Introduction: The Ehuola program began when two Native Hawaiian nutritionists sat down and asked themselves if they could design their own program to improve the health of their people . . .what would it look like? For too long, we have been hearing all the negative statistics: Native Hawaiians have the highest rates of disease, the highest per cent of people in prison, the lowest socioeconomic status, and the poorest educational outcomes. This constant negative message is unhealthy in itself. We need to change the story and that of our families. The stories we tell and the programs we offer should be grounded in hope, resilience and pride. It is time for all of us to promote health self-determination.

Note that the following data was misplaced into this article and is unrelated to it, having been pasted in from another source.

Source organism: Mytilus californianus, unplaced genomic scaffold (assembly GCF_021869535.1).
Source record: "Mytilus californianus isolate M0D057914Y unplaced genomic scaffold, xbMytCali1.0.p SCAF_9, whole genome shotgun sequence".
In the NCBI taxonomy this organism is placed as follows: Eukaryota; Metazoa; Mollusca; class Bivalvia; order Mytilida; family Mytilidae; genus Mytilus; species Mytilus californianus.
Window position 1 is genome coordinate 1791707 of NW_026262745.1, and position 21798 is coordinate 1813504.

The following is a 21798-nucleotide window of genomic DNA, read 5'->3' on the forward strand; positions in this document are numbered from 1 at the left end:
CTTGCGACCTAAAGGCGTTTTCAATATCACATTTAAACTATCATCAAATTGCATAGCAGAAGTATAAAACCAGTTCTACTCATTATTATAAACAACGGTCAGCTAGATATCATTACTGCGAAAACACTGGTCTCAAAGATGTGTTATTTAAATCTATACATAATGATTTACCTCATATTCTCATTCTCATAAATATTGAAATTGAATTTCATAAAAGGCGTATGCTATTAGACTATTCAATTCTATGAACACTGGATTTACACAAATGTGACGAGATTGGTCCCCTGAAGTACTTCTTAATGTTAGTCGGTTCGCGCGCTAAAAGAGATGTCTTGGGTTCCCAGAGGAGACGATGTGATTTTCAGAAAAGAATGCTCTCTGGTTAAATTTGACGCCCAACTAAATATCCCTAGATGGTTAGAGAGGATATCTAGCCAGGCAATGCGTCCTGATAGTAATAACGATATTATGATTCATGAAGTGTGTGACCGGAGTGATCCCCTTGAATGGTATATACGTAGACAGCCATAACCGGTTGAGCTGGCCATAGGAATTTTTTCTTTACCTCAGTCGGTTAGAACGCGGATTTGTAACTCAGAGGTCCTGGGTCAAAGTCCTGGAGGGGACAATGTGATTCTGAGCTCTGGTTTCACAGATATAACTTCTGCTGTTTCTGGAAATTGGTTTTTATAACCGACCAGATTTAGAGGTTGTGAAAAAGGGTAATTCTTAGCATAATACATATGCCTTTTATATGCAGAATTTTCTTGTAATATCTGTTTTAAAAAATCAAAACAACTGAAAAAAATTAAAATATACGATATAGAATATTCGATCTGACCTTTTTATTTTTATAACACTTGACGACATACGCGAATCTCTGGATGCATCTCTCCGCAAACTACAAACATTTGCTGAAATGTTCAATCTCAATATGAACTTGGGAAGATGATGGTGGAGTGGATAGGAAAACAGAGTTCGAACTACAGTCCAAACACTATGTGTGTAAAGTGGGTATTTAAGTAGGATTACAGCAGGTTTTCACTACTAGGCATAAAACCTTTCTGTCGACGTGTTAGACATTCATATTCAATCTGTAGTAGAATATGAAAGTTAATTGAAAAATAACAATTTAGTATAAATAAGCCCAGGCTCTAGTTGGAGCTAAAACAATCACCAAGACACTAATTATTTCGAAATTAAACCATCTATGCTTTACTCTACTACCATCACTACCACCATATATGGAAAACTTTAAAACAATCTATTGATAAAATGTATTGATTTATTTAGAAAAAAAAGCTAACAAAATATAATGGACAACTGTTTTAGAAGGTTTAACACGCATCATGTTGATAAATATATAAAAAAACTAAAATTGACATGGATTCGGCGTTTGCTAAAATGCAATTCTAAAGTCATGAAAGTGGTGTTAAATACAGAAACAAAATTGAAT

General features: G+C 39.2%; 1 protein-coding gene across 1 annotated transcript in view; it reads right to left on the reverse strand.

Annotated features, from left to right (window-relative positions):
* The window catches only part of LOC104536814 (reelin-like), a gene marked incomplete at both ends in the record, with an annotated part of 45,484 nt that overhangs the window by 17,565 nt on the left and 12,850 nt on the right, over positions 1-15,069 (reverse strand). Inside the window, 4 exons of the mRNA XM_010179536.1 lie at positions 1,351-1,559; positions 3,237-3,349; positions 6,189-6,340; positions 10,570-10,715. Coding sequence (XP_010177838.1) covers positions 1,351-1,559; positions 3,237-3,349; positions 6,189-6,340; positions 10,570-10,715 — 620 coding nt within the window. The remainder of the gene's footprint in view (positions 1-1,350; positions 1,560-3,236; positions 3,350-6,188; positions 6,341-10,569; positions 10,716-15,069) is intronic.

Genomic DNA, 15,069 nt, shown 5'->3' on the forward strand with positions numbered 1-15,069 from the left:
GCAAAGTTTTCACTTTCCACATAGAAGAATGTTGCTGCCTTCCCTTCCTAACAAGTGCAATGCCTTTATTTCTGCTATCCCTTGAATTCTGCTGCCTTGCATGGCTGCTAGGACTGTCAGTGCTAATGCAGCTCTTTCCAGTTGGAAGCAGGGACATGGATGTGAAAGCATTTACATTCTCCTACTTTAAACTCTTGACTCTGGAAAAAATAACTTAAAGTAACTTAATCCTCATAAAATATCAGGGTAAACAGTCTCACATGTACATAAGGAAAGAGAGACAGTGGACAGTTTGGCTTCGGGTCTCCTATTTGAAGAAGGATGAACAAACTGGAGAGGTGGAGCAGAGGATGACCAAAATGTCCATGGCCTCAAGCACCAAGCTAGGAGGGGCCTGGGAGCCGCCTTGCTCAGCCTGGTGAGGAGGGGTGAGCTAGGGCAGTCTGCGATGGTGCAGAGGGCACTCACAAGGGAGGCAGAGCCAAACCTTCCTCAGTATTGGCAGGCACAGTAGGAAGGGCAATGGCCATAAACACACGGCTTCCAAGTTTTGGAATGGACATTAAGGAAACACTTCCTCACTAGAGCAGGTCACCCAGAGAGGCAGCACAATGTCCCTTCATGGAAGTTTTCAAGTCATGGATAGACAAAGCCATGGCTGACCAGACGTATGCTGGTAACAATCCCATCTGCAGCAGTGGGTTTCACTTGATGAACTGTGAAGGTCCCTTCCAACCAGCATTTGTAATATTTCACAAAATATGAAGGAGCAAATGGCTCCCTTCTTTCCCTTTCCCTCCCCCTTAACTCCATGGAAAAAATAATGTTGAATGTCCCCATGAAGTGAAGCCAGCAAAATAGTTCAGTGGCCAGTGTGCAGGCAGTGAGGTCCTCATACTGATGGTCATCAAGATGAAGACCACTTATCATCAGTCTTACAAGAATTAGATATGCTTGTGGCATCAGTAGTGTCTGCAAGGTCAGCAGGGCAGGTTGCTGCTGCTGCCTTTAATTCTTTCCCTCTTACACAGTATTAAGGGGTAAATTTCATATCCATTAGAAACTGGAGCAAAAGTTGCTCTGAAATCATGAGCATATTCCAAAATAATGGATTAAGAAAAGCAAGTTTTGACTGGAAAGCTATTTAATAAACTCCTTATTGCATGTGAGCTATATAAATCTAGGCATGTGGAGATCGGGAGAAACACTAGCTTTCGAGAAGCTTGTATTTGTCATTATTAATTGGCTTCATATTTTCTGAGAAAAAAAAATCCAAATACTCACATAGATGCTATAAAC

Description: Ehuola is an interdisciplinary cultural and prevention-focused program working to establish a strong foundation of health within the ohana (family) and communal structure. It is based in Kalihi, Honolulu and brings Native Hawaiian families together with Elders, cultural practitioners, and traditional healers to create a cultural framework for the entire ohana to develop and sustain healthy lifestyles across the lifespan. This project recruits keiki (children) from 3rd to 5th grade (8̶10 years old), and requires monthly family involvement. The ohana is critical in developing eating, physical activity, social interaction norms and habits that follow a child through life. Parental habits deeply ingrain a lasting imprint on children as they inherit and emulate their parents who serve as role models. Reciprocally, children can inspire healthy behaviors for their parents and grandparents. We start with respect for our land, ocean and natural resources. Our belief is that food connects us to our ancestors, our spirit, our environment, our health. How do we use food to strengthen these connections that will provide vigor and vitality? Specifically, children spend time in our mountains, fishponds, ocean, organic gardens and kitchen learning about, and engaging in, practices that promote health. Our program strives to strengthen intergenerational learning and sharing, increase community engagement and traditional health education, reinforce family support systems and develop cultural/communal modes of health preservation and disease prevention.